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In NSW, using or possessing a pistol or a prohibited firearm without authorisation carries a maximum penalty of 14 years imprisonment. A pistol is defined as anything that is reasonably capable as being fired by one hand and it is also limited to specific dimensions. There is a list of prohibited firearms in schedule 1 of the Firearms Act 1996 which can be found here. (link to http://www.austlii.edu.au/au/legis/nsw/consol_act/fa1996102/sch1.html)
In NSW, a court can impose any of the following penalties for this charge:
The offence of Unauthorised possession or use of a pistol or prohibited firearm is contained in section 7 of the Firearms Act 1996 which states: A person must not possess or use a pistol or prohibited firearm unless the person is authorised to do so by a licence or permit. Maximum penalty: imprisonment for 14 years.
To convict you of unauthorised possession of a firearm, the prosecution must prove each of the following matters beyond a reasonable doubt:
Possible defences to unauthorised use or possession of a pistol or prohibited firearm charge include but are not limited to:
This offence is a Table 2 offence. This means that the matter will likely be dealt with in the Local Court, however, the DPP can elect to have the matter dealt with in the District Court. If they do so, this will give rise to harsher penalties.
Intensive correction order (ICO): This option has replaced periodic detention. The court can order you to comply with a number of conditions, such as attending counselling or treatment, not consuming alcohol, complying with a curfew and performing community service. Read more.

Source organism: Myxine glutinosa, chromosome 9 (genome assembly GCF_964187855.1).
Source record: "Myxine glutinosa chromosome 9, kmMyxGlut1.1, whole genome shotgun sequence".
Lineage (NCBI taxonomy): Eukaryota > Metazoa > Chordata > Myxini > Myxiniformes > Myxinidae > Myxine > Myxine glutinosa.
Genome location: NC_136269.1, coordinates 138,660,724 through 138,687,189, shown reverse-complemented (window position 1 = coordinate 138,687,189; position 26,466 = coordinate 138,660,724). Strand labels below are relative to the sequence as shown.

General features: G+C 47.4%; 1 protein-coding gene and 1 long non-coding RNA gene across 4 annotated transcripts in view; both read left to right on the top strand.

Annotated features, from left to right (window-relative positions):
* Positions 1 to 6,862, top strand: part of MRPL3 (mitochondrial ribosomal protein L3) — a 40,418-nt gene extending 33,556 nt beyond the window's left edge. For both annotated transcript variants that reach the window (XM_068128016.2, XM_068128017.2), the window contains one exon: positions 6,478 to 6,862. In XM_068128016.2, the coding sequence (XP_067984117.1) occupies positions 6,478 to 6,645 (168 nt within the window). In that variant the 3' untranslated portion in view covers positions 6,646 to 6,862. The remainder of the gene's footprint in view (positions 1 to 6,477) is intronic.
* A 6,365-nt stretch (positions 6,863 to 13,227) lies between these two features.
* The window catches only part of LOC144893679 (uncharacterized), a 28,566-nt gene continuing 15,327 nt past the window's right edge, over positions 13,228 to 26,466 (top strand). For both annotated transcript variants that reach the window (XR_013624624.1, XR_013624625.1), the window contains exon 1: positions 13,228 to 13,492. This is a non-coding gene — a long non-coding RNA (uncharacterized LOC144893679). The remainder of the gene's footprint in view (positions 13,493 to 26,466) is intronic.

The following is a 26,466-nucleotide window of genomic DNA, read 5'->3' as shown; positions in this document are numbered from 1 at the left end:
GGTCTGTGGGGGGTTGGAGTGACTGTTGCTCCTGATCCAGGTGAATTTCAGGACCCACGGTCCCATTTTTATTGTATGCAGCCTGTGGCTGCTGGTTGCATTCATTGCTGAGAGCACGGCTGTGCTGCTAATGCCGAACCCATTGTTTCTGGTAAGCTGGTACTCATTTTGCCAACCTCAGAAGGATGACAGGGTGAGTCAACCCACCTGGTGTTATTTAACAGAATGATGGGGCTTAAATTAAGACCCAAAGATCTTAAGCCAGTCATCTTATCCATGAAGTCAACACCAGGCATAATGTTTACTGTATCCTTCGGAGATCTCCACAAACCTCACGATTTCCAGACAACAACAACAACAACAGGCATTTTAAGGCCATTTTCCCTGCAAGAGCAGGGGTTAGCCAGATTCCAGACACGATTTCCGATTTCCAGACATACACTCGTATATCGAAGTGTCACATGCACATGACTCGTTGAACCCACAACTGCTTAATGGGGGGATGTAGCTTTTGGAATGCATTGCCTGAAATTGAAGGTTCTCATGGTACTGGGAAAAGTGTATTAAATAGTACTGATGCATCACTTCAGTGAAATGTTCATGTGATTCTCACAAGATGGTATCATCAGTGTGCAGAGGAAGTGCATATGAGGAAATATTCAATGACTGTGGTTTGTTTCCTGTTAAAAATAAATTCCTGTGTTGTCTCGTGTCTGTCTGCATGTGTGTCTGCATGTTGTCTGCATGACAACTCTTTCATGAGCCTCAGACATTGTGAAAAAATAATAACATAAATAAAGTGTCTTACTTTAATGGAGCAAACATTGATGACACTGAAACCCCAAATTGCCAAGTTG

Periodic detention (commonly known as weekend detention): This form of imprisonment ceased to be a sentencing option in October 2010.
Suspended sentence: This is a jail sentence that is suspended upon you entering into a good behaviour bond. Provided the terms of the good behaviour bond are obeyed the jail sentence will not come into effect. A suspended sentence is only available for sentences of imprisonment of up to two years. Read more.
Community service order(CSO): This involves either unpaid work in the community at a place specified by probation and parole or attendance at a centre to undertake a course, such as anger management. In order to be eligible for a CSO you have to be assessed by an officer of the probation service as suitable to undertake the order. Read more.
Good behaviour bond: This is an order of the court that requires you to be of good behaviour for a specified period of time. The court will impose conditions that you will have to obey during the term of the good behaviour bond. The maximum duration of a good behaviour bond is five years. Read more.
Section 10: avoiding a criminal record. Normally, when you plead guilty to a criminal offence, the court imposes a penalty and records a conviction. If the court records a conviction, you will have a criminal record. However, if we can convince the court not to convict you, there will be no penalty of any type and no criminal record. In all criminal cases, the court has the discretion not to convict you, but to give you a Section 10 dismissal instead. Read more.
If you suspect that you may be under investigation, or if you have been charged with an offence, it is vital to get competent legal advice as early as possible. Our lawyers are highly specialised in criminal law and will be able to guide you through the process while dealing with the various authorities related to your matter.